The Department of Health said that while the NHS Covid-19 app can tell people to self-isolate, it is anonymous and cannot force people to or identify them.

  13. CDC boss overheard complaining about Trump task force member

    Robert Redfield

    The head of the US public health body the Centers for Disease Control and Prevention (CDC) has been overheard complaining about a new member of President Trump's coronavirus task force.

    According to a report from NBC News, Dr Robert Redfield was heard saying that Dr Scott Atlas was giving Trump false and misleading data on the virus - including on whether masks work, and on herd immunity.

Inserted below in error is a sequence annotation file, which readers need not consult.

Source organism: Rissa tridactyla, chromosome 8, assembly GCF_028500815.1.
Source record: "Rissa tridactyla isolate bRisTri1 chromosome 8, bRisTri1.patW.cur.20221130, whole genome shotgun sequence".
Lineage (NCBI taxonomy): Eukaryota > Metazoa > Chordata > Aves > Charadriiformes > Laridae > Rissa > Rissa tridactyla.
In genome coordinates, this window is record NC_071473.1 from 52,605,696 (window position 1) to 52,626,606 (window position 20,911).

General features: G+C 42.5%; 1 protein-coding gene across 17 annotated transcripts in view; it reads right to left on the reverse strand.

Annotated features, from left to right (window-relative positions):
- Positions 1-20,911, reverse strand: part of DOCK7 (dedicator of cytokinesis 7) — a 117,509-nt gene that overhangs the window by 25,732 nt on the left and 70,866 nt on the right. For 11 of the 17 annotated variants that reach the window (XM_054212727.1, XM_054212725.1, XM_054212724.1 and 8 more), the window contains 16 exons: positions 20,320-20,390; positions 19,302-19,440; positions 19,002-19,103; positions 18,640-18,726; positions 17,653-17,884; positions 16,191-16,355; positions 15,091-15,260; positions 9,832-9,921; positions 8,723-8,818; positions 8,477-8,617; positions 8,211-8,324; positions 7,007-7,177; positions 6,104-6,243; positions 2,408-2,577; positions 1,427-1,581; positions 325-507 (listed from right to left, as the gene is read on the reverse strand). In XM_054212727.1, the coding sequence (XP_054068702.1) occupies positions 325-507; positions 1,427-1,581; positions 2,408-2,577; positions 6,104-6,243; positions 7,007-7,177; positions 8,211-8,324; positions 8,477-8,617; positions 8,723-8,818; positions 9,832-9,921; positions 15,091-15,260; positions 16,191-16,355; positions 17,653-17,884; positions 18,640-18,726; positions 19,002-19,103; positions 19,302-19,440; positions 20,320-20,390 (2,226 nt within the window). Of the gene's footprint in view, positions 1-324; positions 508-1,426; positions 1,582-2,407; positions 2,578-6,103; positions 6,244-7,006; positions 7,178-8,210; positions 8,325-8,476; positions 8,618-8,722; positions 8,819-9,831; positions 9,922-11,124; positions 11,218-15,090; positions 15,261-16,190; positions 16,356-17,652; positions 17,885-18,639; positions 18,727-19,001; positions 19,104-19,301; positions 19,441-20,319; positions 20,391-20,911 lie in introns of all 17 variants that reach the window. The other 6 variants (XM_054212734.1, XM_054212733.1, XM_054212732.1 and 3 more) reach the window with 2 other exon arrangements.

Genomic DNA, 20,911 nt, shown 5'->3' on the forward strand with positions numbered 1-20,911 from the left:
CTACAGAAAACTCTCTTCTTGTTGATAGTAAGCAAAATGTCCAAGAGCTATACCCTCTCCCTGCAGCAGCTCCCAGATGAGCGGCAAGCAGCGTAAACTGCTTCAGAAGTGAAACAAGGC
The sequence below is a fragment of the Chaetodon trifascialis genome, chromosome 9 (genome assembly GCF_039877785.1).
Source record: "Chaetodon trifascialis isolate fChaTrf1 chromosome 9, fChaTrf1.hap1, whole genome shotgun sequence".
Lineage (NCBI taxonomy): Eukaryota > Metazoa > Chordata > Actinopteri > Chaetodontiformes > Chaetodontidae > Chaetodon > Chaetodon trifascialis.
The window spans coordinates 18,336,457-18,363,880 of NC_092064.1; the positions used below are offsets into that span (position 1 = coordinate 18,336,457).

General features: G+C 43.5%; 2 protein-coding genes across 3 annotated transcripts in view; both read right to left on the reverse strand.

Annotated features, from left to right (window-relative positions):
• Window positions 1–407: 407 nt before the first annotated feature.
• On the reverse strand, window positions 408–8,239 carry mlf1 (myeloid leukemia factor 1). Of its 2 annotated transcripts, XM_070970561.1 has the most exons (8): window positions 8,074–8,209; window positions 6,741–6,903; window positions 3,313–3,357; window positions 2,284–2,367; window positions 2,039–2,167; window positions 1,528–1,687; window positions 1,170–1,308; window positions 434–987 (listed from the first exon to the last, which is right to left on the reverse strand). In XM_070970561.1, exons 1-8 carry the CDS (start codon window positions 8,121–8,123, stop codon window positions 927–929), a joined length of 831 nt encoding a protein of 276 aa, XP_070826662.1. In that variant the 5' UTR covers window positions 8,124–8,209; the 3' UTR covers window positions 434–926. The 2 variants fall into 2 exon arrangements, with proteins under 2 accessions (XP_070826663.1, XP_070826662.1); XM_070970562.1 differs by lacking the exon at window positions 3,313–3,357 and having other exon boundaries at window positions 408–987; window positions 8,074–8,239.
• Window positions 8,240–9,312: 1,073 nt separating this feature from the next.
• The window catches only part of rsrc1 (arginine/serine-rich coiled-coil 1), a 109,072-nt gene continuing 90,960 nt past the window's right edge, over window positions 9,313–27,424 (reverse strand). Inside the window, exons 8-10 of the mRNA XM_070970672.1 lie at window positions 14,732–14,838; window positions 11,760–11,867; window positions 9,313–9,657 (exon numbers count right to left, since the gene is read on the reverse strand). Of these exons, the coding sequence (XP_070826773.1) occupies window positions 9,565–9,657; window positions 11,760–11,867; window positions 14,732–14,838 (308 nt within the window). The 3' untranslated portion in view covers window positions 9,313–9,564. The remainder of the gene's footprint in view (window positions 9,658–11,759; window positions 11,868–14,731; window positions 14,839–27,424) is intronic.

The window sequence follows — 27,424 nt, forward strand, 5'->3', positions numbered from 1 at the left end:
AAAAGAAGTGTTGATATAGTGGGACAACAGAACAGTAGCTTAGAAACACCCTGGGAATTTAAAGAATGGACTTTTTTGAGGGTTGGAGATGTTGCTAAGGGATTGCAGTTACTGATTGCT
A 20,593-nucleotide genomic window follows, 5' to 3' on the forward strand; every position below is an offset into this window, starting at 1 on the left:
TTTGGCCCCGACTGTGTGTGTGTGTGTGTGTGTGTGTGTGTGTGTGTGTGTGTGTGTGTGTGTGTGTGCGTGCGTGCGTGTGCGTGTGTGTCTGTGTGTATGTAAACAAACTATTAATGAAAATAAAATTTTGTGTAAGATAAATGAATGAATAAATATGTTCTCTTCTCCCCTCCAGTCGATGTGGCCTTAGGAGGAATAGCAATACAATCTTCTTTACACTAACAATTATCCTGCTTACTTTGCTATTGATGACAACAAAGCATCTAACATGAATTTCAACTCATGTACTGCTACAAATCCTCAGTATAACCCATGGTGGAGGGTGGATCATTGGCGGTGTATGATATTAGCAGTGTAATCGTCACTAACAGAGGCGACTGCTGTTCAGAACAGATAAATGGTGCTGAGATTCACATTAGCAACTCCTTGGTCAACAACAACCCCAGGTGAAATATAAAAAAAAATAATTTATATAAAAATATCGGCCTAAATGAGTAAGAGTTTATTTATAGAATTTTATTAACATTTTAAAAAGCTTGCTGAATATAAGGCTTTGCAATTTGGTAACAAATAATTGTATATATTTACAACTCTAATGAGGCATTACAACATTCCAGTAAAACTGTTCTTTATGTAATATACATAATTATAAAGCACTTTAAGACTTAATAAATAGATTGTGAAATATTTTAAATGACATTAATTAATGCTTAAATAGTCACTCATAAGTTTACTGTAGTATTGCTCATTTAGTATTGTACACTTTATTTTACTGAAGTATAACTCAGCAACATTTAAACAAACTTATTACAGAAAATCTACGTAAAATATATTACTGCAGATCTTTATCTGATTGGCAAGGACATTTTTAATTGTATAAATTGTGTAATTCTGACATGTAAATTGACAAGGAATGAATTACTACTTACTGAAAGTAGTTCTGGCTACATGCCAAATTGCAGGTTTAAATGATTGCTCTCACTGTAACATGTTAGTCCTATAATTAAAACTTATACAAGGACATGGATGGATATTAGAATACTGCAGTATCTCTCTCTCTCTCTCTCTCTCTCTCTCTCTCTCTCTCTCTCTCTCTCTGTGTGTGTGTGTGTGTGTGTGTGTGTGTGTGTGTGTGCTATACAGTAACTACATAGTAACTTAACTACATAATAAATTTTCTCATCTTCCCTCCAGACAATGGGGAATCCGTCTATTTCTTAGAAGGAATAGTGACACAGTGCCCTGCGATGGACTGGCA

On a phone call, made in public on a flight from Atlanta to Washington DC, Redfield was heard saying: "Everything he says is false."

    He later confirmed he was talking about Atlas, who joined the White House task force in August. Atlas's appointment has been criticised, because he doesn't have a background in infectious diseases or public health.

  14. UK landowner fined £10k for wedding party

    A landowner has been issued with a £10,000 fine for hosting a wedding party with 100 to 300 people in attendance, police said.

    Police said they had received calls about the event taking place on land near New Farnley, Leeds at about 17:00 BST on Saturday.

    The force said the group had been dispersed by 21:30.

    One of the landowners, aged 49, was identified and issued a fine for breaching coronavirus legislation.